President Barack Obama and Vice President Joe Biden, pictured here in the Oval Office in 2016, reunite as a buddy-cop crime-solving duo in the new (entirely fictional) novel Hope Never Dies. Alex Wong/Getty Images hide caption

toggle caption
Alex Wong/Getty Images

Barack And Joe Solve A Murder Mystery

  • Download
  • <iframe src="https://www.npr.org/player/embed/635395648/635668410" width="100%" height="290" frameborder="0" scrolling="no" title="NPR embedded audio player">
  • Transcript

Union activists and supporters rally Wednesday in Lower Manhattan against the Supreme Court's ruling in Janus v. AFSCME. Drew Angerer/Getty Images hide caption

toggle caption
Drew Angerer/Getty Images

Labor Clout Takes A Hit In Supreme Court Ruling On Dues

  • Download
  • <iframe src="https://www.npr.org/player/embed/624513403/624725792" width="100%" height="290" frameborder="0" scrolling="no" title="NPR embedded audio player">

Reassessing Organized Labor's Political Power After Supreme Court Ruling

  • Download
  • <iframe src="https://www.npr.org/player/embed/624566222/624566231" width="100%" height="290" frameborder="0" scrolling="no" title="NPR embedded audio player">
  • Transcript

In this file photo, Muhammad Ali is honored on March 14, 2001, receiving the UCP's Humanitarian Award from Donald Trump at the United Cerebral Palsy dinner at the New York Marriott Marquis Hotel in New York City. George De Sota/Getty Images hide caption

toggle caption
George De Sota/Getty Images

David Kennerly says this 1968 photo of his, taken in Los Angeles at the beginning of Robert F. Kennedy's presidential campaign, captures what it meant to cover the chaotic and carefree period as a photojournalist. "Everybody could get close, everybody wanted to," he says. David Hume Kennerly/Getty Images hide caption

toggle caption
David Hume Kennerly/Getty Images

The Prodigal Son is Ry Cooder's first solo album in six years. On it, Cooder makes more traditional American gospel music his own. Beth Gwinn/Getty Images for Americana Music hide caption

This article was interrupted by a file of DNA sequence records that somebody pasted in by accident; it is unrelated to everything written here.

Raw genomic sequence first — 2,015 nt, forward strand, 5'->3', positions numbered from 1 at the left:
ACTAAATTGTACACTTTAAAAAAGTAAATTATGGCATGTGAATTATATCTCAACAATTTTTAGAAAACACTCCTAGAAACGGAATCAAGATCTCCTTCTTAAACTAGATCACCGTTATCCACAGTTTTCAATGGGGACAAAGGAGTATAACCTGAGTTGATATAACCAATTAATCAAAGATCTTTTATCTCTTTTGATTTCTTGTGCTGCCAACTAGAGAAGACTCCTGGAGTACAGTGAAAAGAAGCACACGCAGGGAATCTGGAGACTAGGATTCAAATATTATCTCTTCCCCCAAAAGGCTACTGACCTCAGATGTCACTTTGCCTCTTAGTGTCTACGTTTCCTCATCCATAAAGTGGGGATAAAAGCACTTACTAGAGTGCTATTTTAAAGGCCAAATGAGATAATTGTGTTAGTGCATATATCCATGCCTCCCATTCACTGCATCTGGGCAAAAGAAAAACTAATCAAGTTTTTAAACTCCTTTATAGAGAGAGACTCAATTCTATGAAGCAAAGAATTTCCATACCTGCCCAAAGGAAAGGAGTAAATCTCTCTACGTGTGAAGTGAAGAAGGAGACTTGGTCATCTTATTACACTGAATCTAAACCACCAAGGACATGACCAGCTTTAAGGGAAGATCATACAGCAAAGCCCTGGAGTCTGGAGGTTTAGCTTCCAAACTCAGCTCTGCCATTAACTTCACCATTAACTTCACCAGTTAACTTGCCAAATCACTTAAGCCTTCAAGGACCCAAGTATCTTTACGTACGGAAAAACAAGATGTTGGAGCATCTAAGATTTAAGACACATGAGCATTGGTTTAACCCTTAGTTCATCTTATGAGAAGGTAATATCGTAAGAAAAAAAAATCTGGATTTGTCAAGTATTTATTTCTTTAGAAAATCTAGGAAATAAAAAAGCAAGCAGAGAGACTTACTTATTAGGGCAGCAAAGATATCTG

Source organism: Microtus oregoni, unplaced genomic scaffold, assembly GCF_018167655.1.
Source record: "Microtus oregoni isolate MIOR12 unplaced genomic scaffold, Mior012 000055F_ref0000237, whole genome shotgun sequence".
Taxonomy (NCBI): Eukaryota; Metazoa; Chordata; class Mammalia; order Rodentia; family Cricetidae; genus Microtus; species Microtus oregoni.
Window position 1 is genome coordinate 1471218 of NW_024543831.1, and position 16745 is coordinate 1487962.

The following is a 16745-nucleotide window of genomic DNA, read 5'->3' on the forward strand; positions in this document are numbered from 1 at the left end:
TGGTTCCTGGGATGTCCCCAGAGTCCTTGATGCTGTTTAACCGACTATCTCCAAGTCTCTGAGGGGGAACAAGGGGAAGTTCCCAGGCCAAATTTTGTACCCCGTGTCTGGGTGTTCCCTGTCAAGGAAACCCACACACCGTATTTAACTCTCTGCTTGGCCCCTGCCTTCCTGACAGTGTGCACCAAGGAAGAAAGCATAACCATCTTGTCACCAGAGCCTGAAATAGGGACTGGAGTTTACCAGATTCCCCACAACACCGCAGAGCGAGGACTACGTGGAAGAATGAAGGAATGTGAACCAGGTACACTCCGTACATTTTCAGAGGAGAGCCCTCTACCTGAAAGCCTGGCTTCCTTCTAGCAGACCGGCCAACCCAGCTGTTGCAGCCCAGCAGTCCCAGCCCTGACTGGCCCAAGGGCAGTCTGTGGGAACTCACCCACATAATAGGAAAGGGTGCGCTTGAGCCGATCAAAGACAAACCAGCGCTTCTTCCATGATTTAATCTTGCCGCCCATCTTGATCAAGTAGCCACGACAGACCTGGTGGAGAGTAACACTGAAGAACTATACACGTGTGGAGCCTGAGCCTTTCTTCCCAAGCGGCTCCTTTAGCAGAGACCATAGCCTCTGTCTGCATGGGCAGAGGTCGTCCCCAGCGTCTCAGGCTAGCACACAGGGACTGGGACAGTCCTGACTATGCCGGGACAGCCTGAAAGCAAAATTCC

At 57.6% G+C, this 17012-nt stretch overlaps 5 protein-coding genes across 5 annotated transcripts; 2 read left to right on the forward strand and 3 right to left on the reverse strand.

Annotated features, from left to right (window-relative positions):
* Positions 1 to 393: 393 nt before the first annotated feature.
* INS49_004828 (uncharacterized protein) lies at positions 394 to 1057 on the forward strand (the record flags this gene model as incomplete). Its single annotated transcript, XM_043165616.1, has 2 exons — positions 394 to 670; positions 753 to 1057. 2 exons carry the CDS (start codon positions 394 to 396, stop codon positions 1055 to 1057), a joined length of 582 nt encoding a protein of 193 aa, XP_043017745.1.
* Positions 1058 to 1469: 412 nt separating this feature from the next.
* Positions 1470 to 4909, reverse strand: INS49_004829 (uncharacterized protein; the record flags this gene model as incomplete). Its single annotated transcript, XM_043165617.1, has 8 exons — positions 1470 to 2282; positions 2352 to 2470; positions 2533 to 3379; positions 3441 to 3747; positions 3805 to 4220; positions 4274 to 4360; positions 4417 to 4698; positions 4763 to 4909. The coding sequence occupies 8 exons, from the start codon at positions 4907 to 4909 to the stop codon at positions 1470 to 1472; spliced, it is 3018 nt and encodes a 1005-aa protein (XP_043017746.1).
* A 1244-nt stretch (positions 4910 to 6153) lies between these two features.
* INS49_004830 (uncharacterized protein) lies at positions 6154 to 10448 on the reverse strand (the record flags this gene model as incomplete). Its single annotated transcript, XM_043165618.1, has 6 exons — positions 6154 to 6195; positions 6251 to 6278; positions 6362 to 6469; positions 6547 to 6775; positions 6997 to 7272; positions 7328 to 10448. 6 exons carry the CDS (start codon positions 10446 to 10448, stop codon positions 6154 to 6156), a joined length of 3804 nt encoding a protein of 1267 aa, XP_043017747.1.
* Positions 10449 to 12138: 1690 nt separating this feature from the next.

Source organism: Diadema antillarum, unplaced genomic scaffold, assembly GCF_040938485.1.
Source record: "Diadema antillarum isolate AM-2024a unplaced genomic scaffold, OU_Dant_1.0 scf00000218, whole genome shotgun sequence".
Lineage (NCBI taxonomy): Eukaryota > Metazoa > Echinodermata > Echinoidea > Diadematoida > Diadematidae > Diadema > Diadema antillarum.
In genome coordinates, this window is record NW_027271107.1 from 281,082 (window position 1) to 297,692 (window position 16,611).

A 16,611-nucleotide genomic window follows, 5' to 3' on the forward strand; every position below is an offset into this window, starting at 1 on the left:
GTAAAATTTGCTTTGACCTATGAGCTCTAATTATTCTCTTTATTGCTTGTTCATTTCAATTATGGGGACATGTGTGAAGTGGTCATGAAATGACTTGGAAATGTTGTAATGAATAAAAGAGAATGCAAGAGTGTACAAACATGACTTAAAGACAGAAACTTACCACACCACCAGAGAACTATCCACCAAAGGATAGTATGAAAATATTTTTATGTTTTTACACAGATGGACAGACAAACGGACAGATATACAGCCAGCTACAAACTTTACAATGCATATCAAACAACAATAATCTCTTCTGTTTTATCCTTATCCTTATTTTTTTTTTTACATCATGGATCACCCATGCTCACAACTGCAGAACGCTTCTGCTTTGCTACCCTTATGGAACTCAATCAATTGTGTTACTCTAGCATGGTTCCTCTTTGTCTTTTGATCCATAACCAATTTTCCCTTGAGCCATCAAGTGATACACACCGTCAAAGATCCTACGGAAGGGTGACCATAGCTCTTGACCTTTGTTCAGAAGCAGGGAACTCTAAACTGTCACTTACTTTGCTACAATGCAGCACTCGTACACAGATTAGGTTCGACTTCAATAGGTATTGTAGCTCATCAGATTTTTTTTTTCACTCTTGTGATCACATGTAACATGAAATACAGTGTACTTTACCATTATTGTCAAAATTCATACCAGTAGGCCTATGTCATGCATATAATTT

toggle caption
Beth Gwinn/Getty Images for Americana Music

With 'The Prodigal Son,' Ry Cooder Puts His Own Touch On Gospel Music

  • Download
  • <iframe src="https://www.npr.org/player/embed/612841985/612859138" width="100%" height="290" frameborder="0" scrolling="no" title="NPR embedded audio player">
  • Transcript

Bettye LaVette's Things Have Changed is out now on Verve Records. Mark Seliger/Courtesy of the artist hide caption

toggle caption
Mark Seliger/Courtesy of the artist

'My Fifth Career': Bettye LaVette Reinvents Bob Dylan For Herself

  • Download
  • <iframe src="https://www.npr.org/player/embed/612088231/612697063" width="100%" height="290" frameborder="0" scrolling="no" title="NPR embedded audio player">
  • Transcript

Trump Hits The Campaign Trail To Rally Republicans Before Midterms

  • Download
  • <iframe src="https://www.npr.org/player/embed/610315720/610315721" width="100%" height="290" frameborder="0" scrolling="no" title="NPR embedded audio player">
  • Transcript

Former Massey CEO and West Virginia Republican senatorial candidate Don Blankenship (center) greets supporters Doug Smith and Wanda Smith prior to a town hall in Logan, W.Va., on Jan. 18. Steve Helber/AP hide caption

toggle caption
Steve Helber/AP

Nebraska Farmers Will Take Hit From Tariffs, But Will They Still Support Trump?

  • Download
  • <iframe src="https://www.npr.org/player/embed/601951504/601951515" width="100%" height="290" frameborder="0" scrolling="no" title="NPR embedded audio player">
  • Transcript

Prominent Republicans, Democrats Looking Ahead To 2020 With New Hampshire Visits

  • Download
  • <iframe src="https://www.npr.org/player/embed/599579167/599579196" width="100%" height="290" frameborder="0" scrolling="no" title="NPR embedded audio player">
  • Transcript